The Shape of Things
LaBute’s play, written in 2001, has lost none of its astute ability to manipulate the audience. Nor does it lose the power of its final, disturbing scenes. LaBute craftily beguiles the audience with what appears to be a love story, albeit one that appears to condone the power of one person to hurt another in the name of art. In doing so, he raises such issues as the real nature of romance, friendship, personal identity, body image, honesty in relationships – and just what can be called ‘art’.
Director Les Solomon has used a minimalist set, realising the strength of the play lies in the dialogue, the interaction between the characters and the energy they generate. Framed in white, the bare stage becomes, with the aid of simply placed props – seats, a small table, a bicycle, a quilt, two pillows – the campus of a small-town university in mid-west USA. Here Adam, an English Lit student, finds Evelyn, a fine arts student, about to deface a sculpture in the museum where he works part-time. Unbeknown to him, they have met before, and Evelyn has manipulated this meeting, ostensibly to get to know him better – even romantically – and then to use him mercilessly.
In the course of the play, Adam falls under the spell that Evelyn weaves. Succumbing to her suggestion he begins to change his image, changing his hair, getting fitter, losing weight, giving up his favourite jacket – and eventually his best friends, Jenny and Phillip. All four characters are clearly written – and Solomon works carefully with his actors, using LaBute’s sentence construction and language to develop their characters and their relationship. The way they use accent, timing and gesture sets the play specifically in America and shows Solomon’s appreciation of the nuances in LaBute’s writing. Their economic use of space and movement shows the strength of Solomon’s directing experience.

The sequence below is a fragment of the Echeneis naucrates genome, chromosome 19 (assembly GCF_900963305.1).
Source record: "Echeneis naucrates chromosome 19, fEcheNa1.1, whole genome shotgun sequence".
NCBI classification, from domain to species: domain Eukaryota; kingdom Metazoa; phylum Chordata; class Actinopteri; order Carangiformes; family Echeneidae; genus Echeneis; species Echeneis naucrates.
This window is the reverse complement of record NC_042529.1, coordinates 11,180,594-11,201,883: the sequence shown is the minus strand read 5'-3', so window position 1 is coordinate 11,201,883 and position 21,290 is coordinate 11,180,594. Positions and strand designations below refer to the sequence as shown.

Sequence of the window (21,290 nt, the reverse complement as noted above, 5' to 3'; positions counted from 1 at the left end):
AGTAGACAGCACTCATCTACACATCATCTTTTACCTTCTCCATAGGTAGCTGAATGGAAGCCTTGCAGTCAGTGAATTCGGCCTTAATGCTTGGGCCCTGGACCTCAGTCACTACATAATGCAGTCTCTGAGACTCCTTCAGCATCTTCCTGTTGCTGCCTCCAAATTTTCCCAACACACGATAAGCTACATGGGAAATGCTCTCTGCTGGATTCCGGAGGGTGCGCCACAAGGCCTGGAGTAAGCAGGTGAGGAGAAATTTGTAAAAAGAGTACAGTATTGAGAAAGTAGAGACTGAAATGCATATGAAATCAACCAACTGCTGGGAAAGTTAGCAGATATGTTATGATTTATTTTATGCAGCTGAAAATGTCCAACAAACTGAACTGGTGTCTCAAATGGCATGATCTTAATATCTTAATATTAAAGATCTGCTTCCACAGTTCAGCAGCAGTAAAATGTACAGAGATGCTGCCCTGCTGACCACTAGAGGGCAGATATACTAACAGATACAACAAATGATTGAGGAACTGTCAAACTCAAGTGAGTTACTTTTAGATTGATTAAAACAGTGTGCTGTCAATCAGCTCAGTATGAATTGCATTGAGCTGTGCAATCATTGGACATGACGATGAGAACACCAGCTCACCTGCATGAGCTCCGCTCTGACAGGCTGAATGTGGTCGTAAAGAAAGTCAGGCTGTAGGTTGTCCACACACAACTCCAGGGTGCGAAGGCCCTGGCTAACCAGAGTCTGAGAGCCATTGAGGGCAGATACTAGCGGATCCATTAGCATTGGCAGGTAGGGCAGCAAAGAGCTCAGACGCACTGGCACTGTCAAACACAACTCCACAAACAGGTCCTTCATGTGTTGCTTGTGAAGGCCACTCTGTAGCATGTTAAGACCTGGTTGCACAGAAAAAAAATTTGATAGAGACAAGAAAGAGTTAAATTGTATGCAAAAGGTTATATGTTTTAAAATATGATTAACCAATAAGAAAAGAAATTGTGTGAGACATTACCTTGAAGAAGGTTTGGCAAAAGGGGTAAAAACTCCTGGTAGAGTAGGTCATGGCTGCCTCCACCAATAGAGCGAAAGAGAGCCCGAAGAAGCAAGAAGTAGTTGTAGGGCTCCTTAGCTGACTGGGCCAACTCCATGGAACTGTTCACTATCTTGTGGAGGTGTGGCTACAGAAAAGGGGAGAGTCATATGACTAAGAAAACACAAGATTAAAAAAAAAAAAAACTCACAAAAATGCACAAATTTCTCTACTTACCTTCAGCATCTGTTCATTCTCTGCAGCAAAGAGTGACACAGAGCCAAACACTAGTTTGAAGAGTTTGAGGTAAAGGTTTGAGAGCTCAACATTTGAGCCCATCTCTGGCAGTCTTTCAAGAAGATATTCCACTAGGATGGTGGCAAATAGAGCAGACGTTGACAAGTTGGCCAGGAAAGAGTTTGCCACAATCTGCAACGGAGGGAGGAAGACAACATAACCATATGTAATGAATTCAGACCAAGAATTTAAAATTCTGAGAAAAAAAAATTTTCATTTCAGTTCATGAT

Georgia Brindley is persuasively calculating as Evelyn. She fixes the audience in her sights from the first moments of the play – and Solomon builds on this, allowing the audience to see glimpses of cunning in her eyes as she shrewdly evaluates the effectiveness of her suggestions to Adam. Evelyn isn’t a likeable character and Brindley finds little gradations of tone, stance, expression and gesture that emphasise her callous ruthlessness – especially in the final scenes where her heartless cruelty and contempt shocks and appals.
Adam, on the other hand, is a gentle soul. He is shy, a little insecure, and romantically inexperienced until Evelyn begins his ‘remake’. Samson Alston finds all those characteristics in his first encounter with Evelyn. Anxious to do his duty as a museum attendant, but a little diffident, his approach to Evelyn is hesitant, giving her the opportunity to manipulate the situation and assert power. As their relationship –and his love for Evelyn – grows, he seems to become more confident and self-possessed. But Alston manages to retain the naïve transparency of Adam. It is there in subtle, thoughtful pauses, a telling frown, a tentative reaction, and his instinctive trust and belief in others, especially his flatmate, Phillip and Jenny, Phillip’s fiancée.
Unlike Adam, Phillip is brash, loud and upbeat. Tayman Jamae finds all this in the Phillip he portrays. He is fast, punchy, cheekily aggressive, over-confident. He belittles Adam constantly and in so doing plays right into Evelyn’s hands. It is interesting to see how he shows his confused reactions to her ‘management’ of him.
Jenny is his antithesis. Open, guileless, she is the typical ‘girl next door’ and Olivia Hall Smith plays her with ingenuous frankness. Her Jenny is anxious to please, trusting, easily taken in – and easily hurt. She treads lightly, sits elegantly, her movement accentuating Phillip’s hustle, Adam’s hesitancy and Evelyn’s self-assured exploitation of every situation.
Each actor brings out the brutal truths of this play – and the many comments it makes about society and human cruelty. With LaBute, Solomon and his cast trick the audience into being part of a story that is far deeper and dangerous than it first appears – and leaves them wondering about the damaging effects of persuasiveness, power, control, manipulation, exploitation …
Photographer: David Hooley